The fourth we hear, and say too, daily; The whole together is what I could wish To serve in this conundrum of a dish.

and see,

a

XXII.
A modest hope-but modesty 's my forte,
And pride my

feeble :- let us ramble on. I meant to make this poem very short,

But now I can't tell where it may not run.
No doubt, if I had wish'd to pay my court

To critics, or to hail the setting sun
Of tyranny of all kinds, my concision
Were more ;—but I was born for opposition.

XXIII.
But then 't is mostly on the weaker side :

So that I verily believe if they
Who now are basking in their full-blown pride,

Were shaken down, and “ dogs had had their day," Though at the first I might by chance deride

Their tumble, I should turn the other way,
And wax an ultra-royalist in loyalty,
Because I hate even democratic royalty.

:

XXIV.
I think I should have made a decent spouse,

If I had never proved the soft condition;
I think I should have made monastic vows,

But for my own peculiar superstition ; 'Gainst rhyme I never should have knock'd my brows,

Nor broken my own head, nor that of Priscian,
Nor worn the motley mantle of a poet,
If some one had not told me to forego it.

XXV.
But “ laissez aller”_knights and dames I sing,

Such as the times may furnish. 'T is a flight
Which seems at first to need no lofty wing,

Plumed by Longinus or the Stagyrite : The difficulty lies in colouring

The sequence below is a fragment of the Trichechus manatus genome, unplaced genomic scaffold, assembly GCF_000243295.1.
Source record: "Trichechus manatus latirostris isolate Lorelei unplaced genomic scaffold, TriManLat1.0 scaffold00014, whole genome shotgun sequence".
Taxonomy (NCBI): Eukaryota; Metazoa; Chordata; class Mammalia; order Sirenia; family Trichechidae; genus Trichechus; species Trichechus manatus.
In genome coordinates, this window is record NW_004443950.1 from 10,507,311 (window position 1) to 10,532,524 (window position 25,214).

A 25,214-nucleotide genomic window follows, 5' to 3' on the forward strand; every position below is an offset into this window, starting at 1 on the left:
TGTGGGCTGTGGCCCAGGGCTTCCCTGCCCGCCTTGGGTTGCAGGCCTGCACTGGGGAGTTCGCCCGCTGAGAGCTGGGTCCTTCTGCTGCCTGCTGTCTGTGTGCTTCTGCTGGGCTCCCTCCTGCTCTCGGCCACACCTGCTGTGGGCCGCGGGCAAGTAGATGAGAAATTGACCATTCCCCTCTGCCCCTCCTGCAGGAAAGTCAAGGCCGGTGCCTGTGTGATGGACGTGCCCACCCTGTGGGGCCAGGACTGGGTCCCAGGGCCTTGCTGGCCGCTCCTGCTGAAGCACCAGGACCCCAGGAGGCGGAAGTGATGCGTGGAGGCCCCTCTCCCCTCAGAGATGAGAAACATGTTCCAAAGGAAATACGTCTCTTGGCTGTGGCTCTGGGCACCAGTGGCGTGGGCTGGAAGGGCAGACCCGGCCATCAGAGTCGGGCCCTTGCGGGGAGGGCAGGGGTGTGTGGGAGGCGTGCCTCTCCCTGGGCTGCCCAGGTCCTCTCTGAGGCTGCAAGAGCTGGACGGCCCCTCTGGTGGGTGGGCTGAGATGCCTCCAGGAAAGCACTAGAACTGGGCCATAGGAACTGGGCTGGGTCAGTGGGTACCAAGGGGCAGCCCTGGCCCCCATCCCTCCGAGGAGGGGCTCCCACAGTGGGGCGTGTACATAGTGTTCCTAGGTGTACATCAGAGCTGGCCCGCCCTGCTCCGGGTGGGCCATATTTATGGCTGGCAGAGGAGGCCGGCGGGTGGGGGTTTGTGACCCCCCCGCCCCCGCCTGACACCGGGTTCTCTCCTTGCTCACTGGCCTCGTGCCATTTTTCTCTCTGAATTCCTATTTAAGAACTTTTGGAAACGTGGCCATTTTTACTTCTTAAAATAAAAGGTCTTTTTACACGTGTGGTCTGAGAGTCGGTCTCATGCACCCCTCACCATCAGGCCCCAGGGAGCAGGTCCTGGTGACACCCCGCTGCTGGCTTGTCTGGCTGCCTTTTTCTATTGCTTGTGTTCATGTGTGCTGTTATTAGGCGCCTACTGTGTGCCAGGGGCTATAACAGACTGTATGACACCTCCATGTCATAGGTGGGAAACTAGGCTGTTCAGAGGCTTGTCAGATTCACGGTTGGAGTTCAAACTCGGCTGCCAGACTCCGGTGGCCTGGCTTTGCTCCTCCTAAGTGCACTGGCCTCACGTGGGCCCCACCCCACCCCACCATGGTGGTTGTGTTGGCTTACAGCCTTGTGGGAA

(Keeping the due proportion still in sight) With nature manners which are artificial, And rendering general that which is especial.

XXVI.
The difference is, that in the days of old

Men made the manners; manners now make menPinn'd like a flock, and fleeced too in their fold,

At least nine, and a ninth beside of ten.
Now this at all events must render cold

Your writers, who must either draw again
Days better drawn before, or else assume
The present, with their common-place costume.

March, my

XXVII. We'll do our best to make the best on 't:-March !

Muse! If

you cannot fly, yet flutter; And when you inay not be sublime, be arch,

Or starch, as are the edicts statesmen utter. We surely sha!l find something worth research ;

Columbus found a new world in a cutter, Or brigantine, or pink, of no great tonnage, While yet America was in her non-age.

XXVIII. When Adeline, in all her growing sense

Of Juan's merits and his situation, Felt on the whole an interest intense

Partly perhaps because a fresh sensation, Or that he had an air of innocence,

Which is for innocence a sad temptation,As women hate half measures, on the whole, She 'gan to ponder how to save his soul.

XXIX.
She had a good opinion of advice,

Like all who give and eke receive it gratis,
For which small thanks are still the market price,

Even where the article at highest rate is.
She thought upon the subject twice or thrice,

And morally, decided, the best state is
For morals, marriage; and, this question carried,
She seriously advised him to get married.